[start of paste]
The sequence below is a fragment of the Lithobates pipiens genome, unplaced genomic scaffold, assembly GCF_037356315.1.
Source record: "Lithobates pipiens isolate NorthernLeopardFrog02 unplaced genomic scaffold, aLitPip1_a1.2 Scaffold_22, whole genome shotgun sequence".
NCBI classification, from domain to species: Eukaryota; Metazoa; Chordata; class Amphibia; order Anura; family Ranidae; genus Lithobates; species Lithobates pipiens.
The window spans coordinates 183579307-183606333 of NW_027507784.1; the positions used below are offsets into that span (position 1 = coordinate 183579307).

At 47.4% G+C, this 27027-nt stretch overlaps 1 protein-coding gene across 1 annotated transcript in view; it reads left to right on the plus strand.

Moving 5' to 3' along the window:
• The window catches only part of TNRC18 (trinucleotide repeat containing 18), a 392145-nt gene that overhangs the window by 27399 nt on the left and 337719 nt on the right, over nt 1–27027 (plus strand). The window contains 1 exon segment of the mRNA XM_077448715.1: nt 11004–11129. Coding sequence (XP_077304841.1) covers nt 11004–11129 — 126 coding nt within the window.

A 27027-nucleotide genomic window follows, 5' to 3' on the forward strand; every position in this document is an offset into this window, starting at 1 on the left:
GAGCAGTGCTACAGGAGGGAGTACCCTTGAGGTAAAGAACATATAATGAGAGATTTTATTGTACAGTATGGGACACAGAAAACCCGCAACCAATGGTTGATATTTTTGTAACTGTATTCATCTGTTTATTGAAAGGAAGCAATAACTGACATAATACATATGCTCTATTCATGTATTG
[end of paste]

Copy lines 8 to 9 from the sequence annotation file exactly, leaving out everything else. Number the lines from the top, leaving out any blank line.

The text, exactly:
A 27027-nucleotide genomic window follows, 5' to 3' on the forward strand; every position in this document is an offset into this window, starting at 1 on the left:
GAGCAGTGCTACAGGAGGGAGTACCCTTGAGGTAAAGAACATATAATGAGAGATTTTATTGTACAGTATGGGACACAGAAAACCCGCAACCAATGGTTGATATTTTTGTAACTGTATTCATCTGTTTATTGAAAGGAAGCAATAACTGACATAATACATATGCTCTATTCATGTATTG